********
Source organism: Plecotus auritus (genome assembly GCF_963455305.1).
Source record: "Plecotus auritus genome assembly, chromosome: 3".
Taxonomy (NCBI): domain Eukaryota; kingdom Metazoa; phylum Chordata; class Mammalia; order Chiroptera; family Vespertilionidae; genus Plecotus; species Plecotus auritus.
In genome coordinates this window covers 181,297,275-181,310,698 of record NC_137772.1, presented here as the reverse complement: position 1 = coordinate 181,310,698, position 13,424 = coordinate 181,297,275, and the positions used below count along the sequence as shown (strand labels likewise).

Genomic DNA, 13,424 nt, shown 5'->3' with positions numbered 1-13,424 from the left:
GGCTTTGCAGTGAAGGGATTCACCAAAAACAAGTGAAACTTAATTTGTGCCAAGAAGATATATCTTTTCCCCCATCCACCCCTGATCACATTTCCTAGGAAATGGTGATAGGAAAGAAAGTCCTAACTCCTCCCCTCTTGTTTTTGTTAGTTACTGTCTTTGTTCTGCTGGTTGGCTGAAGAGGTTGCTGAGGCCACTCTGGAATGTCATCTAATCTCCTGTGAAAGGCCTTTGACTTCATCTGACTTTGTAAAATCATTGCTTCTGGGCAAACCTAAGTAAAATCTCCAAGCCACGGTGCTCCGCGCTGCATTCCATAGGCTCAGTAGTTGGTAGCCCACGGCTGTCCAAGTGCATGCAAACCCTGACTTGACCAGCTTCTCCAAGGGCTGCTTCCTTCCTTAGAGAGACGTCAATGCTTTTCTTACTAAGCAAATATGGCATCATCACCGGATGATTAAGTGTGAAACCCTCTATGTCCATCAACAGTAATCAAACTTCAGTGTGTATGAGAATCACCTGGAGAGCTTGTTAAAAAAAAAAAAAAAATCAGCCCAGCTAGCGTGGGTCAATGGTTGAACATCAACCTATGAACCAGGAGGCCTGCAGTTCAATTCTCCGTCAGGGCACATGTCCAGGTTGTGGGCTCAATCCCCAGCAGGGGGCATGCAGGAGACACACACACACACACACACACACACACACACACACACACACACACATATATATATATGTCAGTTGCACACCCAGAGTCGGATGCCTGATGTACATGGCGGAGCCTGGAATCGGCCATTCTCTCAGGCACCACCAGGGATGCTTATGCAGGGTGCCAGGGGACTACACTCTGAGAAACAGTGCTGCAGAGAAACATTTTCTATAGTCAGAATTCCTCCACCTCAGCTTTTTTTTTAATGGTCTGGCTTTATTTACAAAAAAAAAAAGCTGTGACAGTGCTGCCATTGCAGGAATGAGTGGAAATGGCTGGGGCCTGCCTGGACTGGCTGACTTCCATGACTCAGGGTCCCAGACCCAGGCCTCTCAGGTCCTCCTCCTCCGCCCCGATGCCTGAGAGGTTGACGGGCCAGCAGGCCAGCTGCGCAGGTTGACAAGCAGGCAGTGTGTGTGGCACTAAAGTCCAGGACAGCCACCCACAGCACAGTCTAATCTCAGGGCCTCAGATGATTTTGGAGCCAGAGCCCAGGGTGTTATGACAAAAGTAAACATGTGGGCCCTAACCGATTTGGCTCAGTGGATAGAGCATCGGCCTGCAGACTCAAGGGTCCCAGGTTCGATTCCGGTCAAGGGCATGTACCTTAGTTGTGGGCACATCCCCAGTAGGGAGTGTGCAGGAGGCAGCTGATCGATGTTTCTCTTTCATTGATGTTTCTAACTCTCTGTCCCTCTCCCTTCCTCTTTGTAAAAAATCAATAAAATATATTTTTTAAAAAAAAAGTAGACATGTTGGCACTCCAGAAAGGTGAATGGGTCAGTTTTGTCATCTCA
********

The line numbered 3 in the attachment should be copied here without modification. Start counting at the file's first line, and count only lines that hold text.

Taxonomy (NCBI): domain Eukaryota; kingdom Metazoa; phylum Chordata; class Mammalia; order Chiroptera; family Vespertilionidae; genus Plecotus; species Plecotus auritus.